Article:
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Rule of Jaw

All told this year, the media has done a good job identifying the ridiculous arguments launched by Republicans to justify Bill Clinton's impeachment, as well as the tricks Clinton pulled on a daily basis to sidestep his fate. At least until now. The days leading up to the impeachment vote were so filled with specious pronouncements on both sides that it was a struggle to keep up with the spin, much less dissect it.

As the demon's face morphed from that of Bill Clinton to Saddam Hussein— a really bad guy— many newspapers seemed reluctant to denounce the Clinton administration for another round of semantics and propaganda. But the lack of justification for the Iraq attack becomes clear if you think about what the sources said day to day.

It all started last Tuesday, when a White House source told a reporter that the president was "at a loss" for strategies to avoid impeachment. That same day another deep throat let on that chief UNSCOM inspector Richard Butler had submitted a "very troubling" report. Asked about possible air strikes, the source boasted, "We'll set the timetable— not the United Nations and not Saddam Hussein."

On Wednesday, one day before the House was to vote on impeachment, Clinton put his finger on the button, insisting that Saddam's refusal to show off his arsenal constituted a "clear and present danger," warranting immediate air strikes on Baghdad and beyond. Defense Secretary William Cohen announced that the attack's timing "was set primarily by the inspection teams." Other sources said Iraq had provoked the attack. (What happened to that source who said the administration would set the timetable?)

Next, a defense source said the target list included "dairies, breweries, pharmaceutical plants and other facilities" that Saddam might be using for manufacturing weapons. UN inspectors leaked an inventory of deadly microbes that Saddam might be stockpiling, with names like anthrax and camel pox and wheat cover smut. (Unfortunately, nobody matched the poisons with the locations.)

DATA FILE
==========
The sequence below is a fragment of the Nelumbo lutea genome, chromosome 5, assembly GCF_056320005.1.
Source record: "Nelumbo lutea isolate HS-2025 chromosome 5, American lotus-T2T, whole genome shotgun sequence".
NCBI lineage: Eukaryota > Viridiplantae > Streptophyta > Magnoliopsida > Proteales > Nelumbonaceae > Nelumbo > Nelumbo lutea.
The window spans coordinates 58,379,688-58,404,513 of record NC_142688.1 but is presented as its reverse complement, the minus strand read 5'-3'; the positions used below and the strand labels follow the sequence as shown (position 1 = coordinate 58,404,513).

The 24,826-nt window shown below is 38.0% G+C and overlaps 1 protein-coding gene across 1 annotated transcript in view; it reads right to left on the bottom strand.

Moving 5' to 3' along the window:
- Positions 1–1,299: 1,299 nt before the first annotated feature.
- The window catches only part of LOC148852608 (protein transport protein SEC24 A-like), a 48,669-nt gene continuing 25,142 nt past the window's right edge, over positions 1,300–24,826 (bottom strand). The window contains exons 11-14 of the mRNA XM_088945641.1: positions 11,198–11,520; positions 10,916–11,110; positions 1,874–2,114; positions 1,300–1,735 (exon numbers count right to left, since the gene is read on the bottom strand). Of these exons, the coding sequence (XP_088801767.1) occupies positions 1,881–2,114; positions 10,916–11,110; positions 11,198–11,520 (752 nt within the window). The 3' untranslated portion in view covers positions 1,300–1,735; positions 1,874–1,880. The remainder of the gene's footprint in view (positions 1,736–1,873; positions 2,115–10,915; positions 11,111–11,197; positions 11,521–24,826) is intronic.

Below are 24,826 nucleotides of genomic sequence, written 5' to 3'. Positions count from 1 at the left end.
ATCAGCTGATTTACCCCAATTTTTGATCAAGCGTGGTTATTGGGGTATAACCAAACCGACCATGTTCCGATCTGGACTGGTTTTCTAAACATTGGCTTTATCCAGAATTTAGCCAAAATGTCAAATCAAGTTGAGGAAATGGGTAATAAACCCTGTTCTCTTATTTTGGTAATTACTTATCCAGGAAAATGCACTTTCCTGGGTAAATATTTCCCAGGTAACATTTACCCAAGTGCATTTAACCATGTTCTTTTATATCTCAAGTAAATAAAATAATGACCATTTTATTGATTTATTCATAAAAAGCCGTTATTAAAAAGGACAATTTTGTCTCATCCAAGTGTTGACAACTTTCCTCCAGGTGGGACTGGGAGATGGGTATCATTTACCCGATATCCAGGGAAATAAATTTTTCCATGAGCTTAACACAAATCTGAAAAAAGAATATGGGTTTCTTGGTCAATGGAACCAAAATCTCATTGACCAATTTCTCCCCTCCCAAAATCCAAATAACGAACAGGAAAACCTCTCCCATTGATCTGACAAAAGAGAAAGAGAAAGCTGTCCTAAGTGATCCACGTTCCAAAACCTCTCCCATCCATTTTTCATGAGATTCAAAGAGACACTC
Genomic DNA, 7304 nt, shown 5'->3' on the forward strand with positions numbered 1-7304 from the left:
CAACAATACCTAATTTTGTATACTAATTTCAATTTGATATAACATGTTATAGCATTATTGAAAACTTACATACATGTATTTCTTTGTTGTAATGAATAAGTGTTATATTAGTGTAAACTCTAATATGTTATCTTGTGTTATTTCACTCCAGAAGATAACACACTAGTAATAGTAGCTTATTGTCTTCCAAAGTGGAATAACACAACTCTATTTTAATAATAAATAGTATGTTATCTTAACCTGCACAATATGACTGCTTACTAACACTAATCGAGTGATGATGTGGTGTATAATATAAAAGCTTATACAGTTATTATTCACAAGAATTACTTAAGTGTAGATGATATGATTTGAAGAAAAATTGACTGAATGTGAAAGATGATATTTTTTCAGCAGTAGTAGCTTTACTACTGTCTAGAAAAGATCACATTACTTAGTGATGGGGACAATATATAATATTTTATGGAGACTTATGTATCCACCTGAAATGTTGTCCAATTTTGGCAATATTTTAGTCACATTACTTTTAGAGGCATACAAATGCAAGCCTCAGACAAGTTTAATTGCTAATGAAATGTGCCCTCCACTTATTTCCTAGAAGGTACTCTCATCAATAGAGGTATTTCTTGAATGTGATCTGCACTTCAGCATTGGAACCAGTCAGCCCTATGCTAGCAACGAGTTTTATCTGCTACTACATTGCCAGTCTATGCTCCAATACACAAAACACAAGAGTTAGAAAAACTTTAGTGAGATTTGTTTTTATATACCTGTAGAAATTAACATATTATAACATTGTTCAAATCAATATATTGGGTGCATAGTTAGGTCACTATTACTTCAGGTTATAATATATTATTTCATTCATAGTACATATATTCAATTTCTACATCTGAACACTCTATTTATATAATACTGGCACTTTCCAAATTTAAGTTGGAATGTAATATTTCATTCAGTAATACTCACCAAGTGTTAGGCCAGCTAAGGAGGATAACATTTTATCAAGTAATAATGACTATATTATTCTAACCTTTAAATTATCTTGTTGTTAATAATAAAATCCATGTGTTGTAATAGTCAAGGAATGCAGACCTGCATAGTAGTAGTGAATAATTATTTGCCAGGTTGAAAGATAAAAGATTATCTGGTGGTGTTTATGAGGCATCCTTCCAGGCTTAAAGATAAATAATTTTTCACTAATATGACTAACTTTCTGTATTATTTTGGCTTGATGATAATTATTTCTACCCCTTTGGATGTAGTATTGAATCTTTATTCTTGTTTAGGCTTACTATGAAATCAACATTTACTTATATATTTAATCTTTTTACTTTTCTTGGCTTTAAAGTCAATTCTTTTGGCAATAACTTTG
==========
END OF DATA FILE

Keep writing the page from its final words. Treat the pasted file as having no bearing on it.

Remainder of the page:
Hit with questions, the administration introduced a series of claims to justify the timing of the attack: 1) It was important to start bombing Wednesday, because Saturday was the beginning of Ramadan in Iraq— and bombing during Ramadan would give the U.S. a bad name. 2) If we don't bomb now, how can we take Saddam by surprise? 3) All Americans should support the bombing, because our kids are risking their lives over there. 4) The U.S. has a "tightly drawn" list of targets, and a clear set of goals. 5) The top goal: to "degrade" Saddam's weapon-making potential.

On Thursday, accused of spinning the UNSCOM report for political purposes, Richard Butler said, "That report was based on the experts. . . . It danced to no one's tune." Clinton said, "I don't believe any serious person would believe any president would do such a thing."

Meanwhile, Pentagon sources let on that the troops were deliberately avoiding the factories, "out of fear of unleashing plumes of poisons and killing civilians." (Is it possible they weren't hitting the factories because they didn't know where they were?)

Over the next few days, the lies continued to fall over Washington, little-white and otherwise. Honest Bob Livingston confessed to having "strayed" and resigned. The House passed two counts of impeachment. Then Clinton went on TV to declare his war was over and to call it a success. "We have inflicted significant damage on Saddam's weapons-of-mass-destruction programs," he claimed— the truth of which depends on the meaning of the word significant.

That night, after the shortlist of actual hits was unveiled, MSNBC military analyst Daniel Goure called the air strike "the mother of all pinpricks" and likened its impact to "painting a mustache on a political figure." In Monday's editorial, The New York Times was left to defend the principle of bombing Iraq— lacking anything good to say about the execution.

If there is any lesson of the year, it's to reject pat explanations from any politicians, especially ones who declare war on the day before they're going to be impeached. And one other thing: don't open anything labeled "wheat cover smut."